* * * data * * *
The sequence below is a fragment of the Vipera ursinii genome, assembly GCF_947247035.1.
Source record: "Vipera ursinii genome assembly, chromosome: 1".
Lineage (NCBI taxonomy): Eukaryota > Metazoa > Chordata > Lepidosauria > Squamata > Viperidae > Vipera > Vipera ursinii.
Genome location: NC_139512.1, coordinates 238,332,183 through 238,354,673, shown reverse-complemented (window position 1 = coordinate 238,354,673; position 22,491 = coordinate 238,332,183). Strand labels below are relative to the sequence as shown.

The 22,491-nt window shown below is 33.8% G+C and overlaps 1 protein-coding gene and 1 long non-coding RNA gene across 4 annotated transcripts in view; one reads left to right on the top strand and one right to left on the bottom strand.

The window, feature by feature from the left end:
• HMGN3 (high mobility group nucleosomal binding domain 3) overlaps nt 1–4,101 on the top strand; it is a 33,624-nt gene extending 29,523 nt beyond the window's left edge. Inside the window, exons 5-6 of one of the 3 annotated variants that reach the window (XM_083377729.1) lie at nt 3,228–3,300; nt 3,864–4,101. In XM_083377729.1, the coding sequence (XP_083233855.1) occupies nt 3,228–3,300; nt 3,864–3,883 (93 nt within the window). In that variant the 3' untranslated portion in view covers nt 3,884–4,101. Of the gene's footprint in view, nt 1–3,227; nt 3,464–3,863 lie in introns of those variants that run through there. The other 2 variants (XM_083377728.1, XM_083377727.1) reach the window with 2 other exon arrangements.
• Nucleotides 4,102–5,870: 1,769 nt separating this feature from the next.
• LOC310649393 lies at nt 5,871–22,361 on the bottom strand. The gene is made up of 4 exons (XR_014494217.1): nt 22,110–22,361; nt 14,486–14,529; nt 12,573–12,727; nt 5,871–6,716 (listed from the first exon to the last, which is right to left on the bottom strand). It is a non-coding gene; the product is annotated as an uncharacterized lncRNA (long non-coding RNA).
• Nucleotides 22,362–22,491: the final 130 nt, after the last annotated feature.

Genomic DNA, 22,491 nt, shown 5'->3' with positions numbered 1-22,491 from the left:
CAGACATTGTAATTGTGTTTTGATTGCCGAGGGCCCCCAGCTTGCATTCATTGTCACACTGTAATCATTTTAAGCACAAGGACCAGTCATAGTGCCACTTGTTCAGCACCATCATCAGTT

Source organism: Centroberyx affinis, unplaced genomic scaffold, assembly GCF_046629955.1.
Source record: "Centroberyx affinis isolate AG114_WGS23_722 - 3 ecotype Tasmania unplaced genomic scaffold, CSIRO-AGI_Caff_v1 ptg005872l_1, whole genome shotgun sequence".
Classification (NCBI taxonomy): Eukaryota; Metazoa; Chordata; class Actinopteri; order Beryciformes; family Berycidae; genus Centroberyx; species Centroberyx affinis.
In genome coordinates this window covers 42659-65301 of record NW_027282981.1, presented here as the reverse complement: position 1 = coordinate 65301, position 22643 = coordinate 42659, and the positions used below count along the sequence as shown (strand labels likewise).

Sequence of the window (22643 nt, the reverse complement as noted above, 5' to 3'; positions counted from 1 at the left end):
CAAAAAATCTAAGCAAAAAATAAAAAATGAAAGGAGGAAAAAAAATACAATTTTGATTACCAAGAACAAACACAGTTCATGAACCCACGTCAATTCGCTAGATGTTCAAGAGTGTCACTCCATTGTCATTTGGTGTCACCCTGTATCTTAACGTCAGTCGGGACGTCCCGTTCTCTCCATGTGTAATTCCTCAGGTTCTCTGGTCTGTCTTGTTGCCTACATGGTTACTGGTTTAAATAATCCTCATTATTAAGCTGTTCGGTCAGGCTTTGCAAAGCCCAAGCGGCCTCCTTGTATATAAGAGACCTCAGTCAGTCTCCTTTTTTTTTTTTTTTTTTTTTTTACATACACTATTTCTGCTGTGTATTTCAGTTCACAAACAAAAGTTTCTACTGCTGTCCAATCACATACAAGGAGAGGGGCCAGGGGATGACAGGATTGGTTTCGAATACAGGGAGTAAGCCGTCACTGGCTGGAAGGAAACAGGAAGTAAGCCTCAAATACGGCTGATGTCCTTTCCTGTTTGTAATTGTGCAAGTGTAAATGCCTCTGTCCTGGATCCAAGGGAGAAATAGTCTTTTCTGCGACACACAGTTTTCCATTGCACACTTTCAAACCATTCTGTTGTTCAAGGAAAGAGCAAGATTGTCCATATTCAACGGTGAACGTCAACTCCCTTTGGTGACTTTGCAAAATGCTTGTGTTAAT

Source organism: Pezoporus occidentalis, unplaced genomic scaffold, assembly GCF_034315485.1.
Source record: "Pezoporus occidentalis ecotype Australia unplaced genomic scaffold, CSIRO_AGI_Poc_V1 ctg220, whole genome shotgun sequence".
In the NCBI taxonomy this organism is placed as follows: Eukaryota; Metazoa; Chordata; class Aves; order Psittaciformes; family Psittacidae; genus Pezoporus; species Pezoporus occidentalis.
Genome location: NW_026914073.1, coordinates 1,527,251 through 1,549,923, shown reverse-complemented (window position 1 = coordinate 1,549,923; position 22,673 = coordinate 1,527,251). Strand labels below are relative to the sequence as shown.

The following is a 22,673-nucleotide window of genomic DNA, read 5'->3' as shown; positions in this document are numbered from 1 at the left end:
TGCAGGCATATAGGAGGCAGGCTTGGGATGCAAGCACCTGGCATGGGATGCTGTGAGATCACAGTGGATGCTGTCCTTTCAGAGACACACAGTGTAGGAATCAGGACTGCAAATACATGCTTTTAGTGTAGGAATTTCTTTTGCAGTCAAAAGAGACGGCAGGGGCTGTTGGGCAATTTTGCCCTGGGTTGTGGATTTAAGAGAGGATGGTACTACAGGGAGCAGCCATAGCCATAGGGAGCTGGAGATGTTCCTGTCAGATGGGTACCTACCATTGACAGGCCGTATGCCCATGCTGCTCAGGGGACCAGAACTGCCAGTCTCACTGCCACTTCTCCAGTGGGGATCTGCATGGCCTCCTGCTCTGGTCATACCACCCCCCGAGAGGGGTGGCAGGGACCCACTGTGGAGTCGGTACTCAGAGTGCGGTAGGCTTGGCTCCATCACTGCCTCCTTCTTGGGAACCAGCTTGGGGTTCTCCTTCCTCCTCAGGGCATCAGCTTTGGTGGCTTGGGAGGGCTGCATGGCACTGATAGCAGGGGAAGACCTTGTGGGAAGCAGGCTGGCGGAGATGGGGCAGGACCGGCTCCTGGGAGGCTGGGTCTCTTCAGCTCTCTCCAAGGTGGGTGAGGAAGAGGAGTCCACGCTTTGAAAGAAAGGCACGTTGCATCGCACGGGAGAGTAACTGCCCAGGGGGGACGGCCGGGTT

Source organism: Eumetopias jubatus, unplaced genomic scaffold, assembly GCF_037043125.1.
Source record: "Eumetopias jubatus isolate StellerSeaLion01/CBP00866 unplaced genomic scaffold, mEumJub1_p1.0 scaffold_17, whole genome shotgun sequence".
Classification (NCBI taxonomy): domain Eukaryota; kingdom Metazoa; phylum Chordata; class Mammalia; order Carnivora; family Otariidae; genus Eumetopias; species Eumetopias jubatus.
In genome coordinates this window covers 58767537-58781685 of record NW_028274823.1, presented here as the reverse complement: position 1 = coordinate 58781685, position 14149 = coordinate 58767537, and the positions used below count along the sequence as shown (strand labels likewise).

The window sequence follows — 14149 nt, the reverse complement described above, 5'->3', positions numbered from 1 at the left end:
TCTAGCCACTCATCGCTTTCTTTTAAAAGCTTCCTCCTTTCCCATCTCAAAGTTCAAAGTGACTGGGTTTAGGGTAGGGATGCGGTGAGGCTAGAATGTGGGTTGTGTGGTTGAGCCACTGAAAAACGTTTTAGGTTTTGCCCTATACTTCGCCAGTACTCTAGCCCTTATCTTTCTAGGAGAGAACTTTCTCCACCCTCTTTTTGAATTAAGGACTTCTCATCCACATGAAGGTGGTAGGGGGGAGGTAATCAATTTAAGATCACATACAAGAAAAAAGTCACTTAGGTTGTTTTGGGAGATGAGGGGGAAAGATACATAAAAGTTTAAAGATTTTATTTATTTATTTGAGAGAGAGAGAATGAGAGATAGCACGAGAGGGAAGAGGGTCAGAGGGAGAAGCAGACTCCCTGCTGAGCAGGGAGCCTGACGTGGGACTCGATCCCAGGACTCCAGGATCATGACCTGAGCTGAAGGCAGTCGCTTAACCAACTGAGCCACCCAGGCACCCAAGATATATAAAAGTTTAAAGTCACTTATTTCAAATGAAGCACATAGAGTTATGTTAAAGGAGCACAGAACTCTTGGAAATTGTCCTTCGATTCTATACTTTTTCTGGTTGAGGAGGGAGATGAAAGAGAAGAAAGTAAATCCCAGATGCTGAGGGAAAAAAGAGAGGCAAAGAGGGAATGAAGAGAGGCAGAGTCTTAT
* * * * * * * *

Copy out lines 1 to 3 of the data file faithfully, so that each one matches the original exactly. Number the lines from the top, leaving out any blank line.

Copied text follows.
The sequence below is a fragment of the Vipera ursinii genome, assembly GCF_947247035.1.
Source record: "Vipera ursinii genome assembly, chromosome: 1".
Lineage (NCBI taxonomy): Eukaryota > Metazoa > Chordata > Lepidosauria > Squamata > Viperidae > Vipera > Vipera ursinii.